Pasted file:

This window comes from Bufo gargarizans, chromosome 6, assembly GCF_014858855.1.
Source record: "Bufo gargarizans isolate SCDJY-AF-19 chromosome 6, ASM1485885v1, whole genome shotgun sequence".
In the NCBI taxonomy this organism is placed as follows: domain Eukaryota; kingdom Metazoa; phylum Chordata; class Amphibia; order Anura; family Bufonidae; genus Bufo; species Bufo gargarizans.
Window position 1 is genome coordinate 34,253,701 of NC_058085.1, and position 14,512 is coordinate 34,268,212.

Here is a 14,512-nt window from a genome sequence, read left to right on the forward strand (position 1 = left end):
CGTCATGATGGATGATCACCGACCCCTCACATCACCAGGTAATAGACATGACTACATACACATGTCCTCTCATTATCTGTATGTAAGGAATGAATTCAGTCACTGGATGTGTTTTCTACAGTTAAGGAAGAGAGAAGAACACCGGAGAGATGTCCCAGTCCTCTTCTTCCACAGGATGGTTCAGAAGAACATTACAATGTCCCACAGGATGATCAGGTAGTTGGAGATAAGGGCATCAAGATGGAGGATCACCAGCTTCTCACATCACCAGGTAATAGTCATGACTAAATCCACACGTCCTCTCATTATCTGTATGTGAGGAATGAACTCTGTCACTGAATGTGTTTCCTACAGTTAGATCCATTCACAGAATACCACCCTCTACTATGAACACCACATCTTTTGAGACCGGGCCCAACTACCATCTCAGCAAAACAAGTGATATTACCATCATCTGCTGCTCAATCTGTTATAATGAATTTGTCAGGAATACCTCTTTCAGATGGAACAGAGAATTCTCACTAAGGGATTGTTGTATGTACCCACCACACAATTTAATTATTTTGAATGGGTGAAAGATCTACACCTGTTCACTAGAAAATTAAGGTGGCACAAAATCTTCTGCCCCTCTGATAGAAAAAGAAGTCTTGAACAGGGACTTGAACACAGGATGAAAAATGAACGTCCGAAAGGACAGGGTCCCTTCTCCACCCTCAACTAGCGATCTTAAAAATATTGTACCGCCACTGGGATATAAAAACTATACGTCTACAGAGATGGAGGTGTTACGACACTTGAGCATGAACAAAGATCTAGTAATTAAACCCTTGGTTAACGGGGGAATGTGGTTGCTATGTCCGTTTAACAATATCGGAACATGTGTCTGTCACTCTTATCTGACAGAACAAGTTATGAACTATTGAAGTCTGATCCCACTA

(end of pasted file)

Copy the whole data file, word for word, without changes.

This window comes from Bufo gargarizans, chromosome 6, assembly GCF_014858855.1.
Source record: "Bufo gargarizans isolate SCDJY-AF-19 chromosome 6, ASM1485885v1, whole genome shotgun sequence".
In the NCBI taxonomy this organism is placed as follows: domain Eukaryota; kingdom Metazoa; phylum Chordata; class Amphibia; order Anura; family Bufonidae; genus Bufo; species Bufo gargarizans.
Window position 1 is genome coordinate 34,253,701 of NC_058085.1, and position 14,512 is coordinate 34,268,212.

Here is a 14,512-nt window from a genome sequence, read left to right on the forward strand (position 1 = left end):
CGTCATGATGGATGATCACCGACCCCTCACATCACCAGGTAATAGACATGACTACATACACATGTCCTCTCATTATCTGTATGTAAGGAATGAATTCAGTCACTGGATGTGTTTTCTACAGTTAAGGAAGAGAGAAGAACACCGGAGAGATGTCCCAGTCCTCTTCTTCCACAGGATGGTTCAGAAGAACATTACAATGTCCCACAGGATGATCAGGTAGTTGGAGATAAGGGCATCAAGATGGAGGATCACCAGCTTCTCACATCACCAGGTAATAGTCATGACTAAATCCACACGTCCTCTCATTATCTGTATGTGAGGAATGAACTCTGTCACTGAATGTGTTTCCTACAGTTAGATCCATTCACAGAATACCACCCTCTACTATGAACACCACATCTTTTGAGACCGGGCCCAACTACCATCTCAGCAAAACAAGTGATATTACCATCATCTGCTGCTCAATCTGTTATAATGAATTTGTCAGGAATACCTCTTTCAGATGGAACAGAGAATTCTCACTAAGGGATTGTTGTATGTACCCACCACACAATTTAATTATTTTGAATGGGTGAAAGATCTACACCTGTTCACTAGAAAATTAAGGTGGCACAAAATCTTCTGCCCCTCTGATAGAAAAAGAAGTCTTGAACAGGGACTTGAACACAGGATGAAAAATGAACGTCCGAAAGGACAGGGTCCCTTCTCCACCCTCAACTAGCGATCTTAAAAATATTGTACCGCCACTGGGATATAAAAACTATACGTCTACAGAGATGGAGGTGTTACGACACTTGAGCATGAACAAAGATCTAGTAATTAAACCCTTGGTTAACGGGGGAATGTGGTTGCTATGTCCGTTTAACAATATCGGAACATGTGTCTGTCACTCTTATCTGACAGAACAAGTTATGAACTATTGAAGTCTGATCCCACTA